Lava lamp, a novel peripheral golgi protein, is required for Drosophila melanogaster cellularization.

Sisson JC, Field C, Ventura R, Royou A, Sullivan W - J. Cell Biol. (2000)

Lva associates with Spectrins and CLIP190. Immunoblots show (A) gel filtration elution profiles for the indicated proteins in the S100 and MMAP fractions. Fraction numbers and the elution peaks for native molecular weight standards are shown at the top. (B) Elution profiles for the indicated proteins that rebind an F-actin column. Lane headings indicate F-actin column load (ABPs), F-actin column flow through (F.T.), and elution fraction numbers. Identical results for each protein were also obtained with the MMAP fraction (data not shown). (C) A mock IP performed with BSA, and IPs performed with anti–Lva, anti–α-Spectrin, and anti–CLIP190 antibodies on the MMAP fraction. Proteins detected by immunoblot are indicated to the left. Comparable amounts of each matched supernatant (S) and pellet (P) were loaded.
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Figure 3: Lva associates with Spectrins and CLIP190. Immunoblots show (A) gel filtration elution profiles for the indicated proteins in the S100 and MMAP fractions. Fraction numbers and the elution peaks for native molecular weight standards are shown at the top. (B) Elution profiles for the indicated proteins that rebind an F-actin column. Lane headings indicate F-actin column load (ABPs), F-actin column flow through (F.T.), and elution fraction numbers. Identical results for each protein were also obtained with the MMAP fraction (data not shown). (C) A mock IP performed with BSA, and IPs performed with anti–Lva, anti–α-Spectrin, and anti–CLIP190 antibodies on the MMAP fraction. Proteins detected by immunoblot are indicated to the left. Comparable amounts of each matched supernatant (S) and pellet (P) were loaded.
Mentions: To assess whether Lva interacts with other proteins, we first determined the native size of Lva compared with other MMAPs. The S100 and the final protein (MMAP) fraction were passed separately over a gel filtration column, and fractions were assayed by immunoblot. Because α-Spectrin has been previously shown to copurify with β- and βH-Spectrin in two stable heterotetrameric complexes (α2β2 and α2βH2, respectively) (Dubreuil et al. 1990) and coimmunoprecipitates with β- and βH-Spectrin (Fig. 3 C), we will only present data for α-Spectrin for simplicity. Immunoblots show that in both the S100 and the MMAP fraction, Lva, CLIP190, αβ-, and αβH-Spectrin coelute from the column with native molecular weights larger then their predicted molecular weights, indicating that each protein exists in large, stable complexes (Fig. 3 A). By comparison, Anillin and KLP3A are initially present in large complexes that dissociate over the course of the purification (Fig. 3 A). The native molecular weight of Anillin in the final fraction is comparable with that observed for baculovirus-expressed, full-length frog Anillin (A. Straight, personal communication). Unlike the other proteins, most of 95F does not exist in a large complex in the S100 (Fig. 3 A).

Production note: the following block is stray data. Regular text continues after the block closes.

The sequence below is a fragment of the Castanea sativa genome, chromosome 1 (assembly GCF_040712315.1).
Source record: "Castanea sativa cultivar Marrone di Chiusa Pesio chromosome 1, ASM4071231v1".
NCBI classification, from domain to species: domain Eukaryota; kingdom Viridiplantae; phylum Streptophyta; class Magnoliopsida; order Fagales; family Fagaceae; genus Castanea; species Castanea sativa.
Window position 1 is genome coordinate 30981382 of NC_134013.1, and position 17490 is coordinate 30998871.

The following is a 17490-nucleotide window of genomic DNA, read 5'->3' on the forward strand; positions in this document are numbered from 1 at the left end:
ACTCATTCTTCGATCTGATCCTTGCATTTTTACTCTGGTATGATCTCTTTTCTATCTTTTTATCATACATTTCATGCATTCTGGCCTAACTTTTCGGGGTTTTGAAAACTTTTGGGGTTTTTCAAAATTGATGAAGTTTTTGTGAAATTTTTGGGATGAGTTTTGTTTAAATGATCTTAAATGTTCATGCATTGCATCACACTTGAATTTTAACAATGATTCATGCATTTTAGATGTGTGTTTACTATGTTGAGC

Bottom Line: Lva is a coiled-coil protein and, unlike other proteins previously implicated in cellularization or cytokinesis, it is Golgi associated.Biochemical analysis demonstrates that Lva physically interacts with the MMAPs Spectrin and CLIP190.We suggest that Lva and Spectrin may form a Golgi-based scaffold that mediates the interaction of Golgi bodies with microtubules and facilitates Golgi-derived membrane secretion required for the formation of furrows during cellularization.

View Article: PubMed Central - PubMed

Affiliation: Department of Molecular, Cell and Developmental Biology, Sinsheimer Labs, University of California at Santa Cruz, Santa Cruz, California 95064, USA. sisson@darwin.ucsc.edu

ABSTRACT
Drosophila cellularization and animal cell cytokinesis rely on the coordinated functions of the microfilament and microtubule cytoskeletal systems. To identify new proteins involved in cellularization and cytokinesis, we have conducted a biochemical screen for microfilament/microtubule-associated proteins (MMAPs). 17 MMAPs were identified; seven have been previously implicated in cellularization and/or cytokinesis, including KLP3A, Anillin, Septins, and Dynamin. We now show that a novel MMAP, Lava Lamp (Lva), is also required for cellularization. Lva is a coiled-coil protein and, unlike other proteins previously implicated in cellularization or cytokinesis, it is Golgi associated. Our functional analysis shows that cellularization is dramatically inhibited upon injecting anti-Lva antibodies (IgG and Fab) into embryos. In addition, we show that brefeldin A, a potent inhibitor of membrane trafficking, also inhibits cellularization. Biochemical analysis demonstrates that Lva physically interacts with the MMAPs Spectrin and CLIP190. We suggest that Lva and Spectrin may form a Golgi-based scaffold that mediates the interaction of Golgi bodies with microtubules and facilitates Golgi-derived membrane secretion required for the formation of furrows during cellularization. Our results are consistent with the idea that animal cell cytokinesis depends on both actomyosin-based contraction and Golgi-derived membrane secretion.

Show MeSH
Related in: MedlinePlus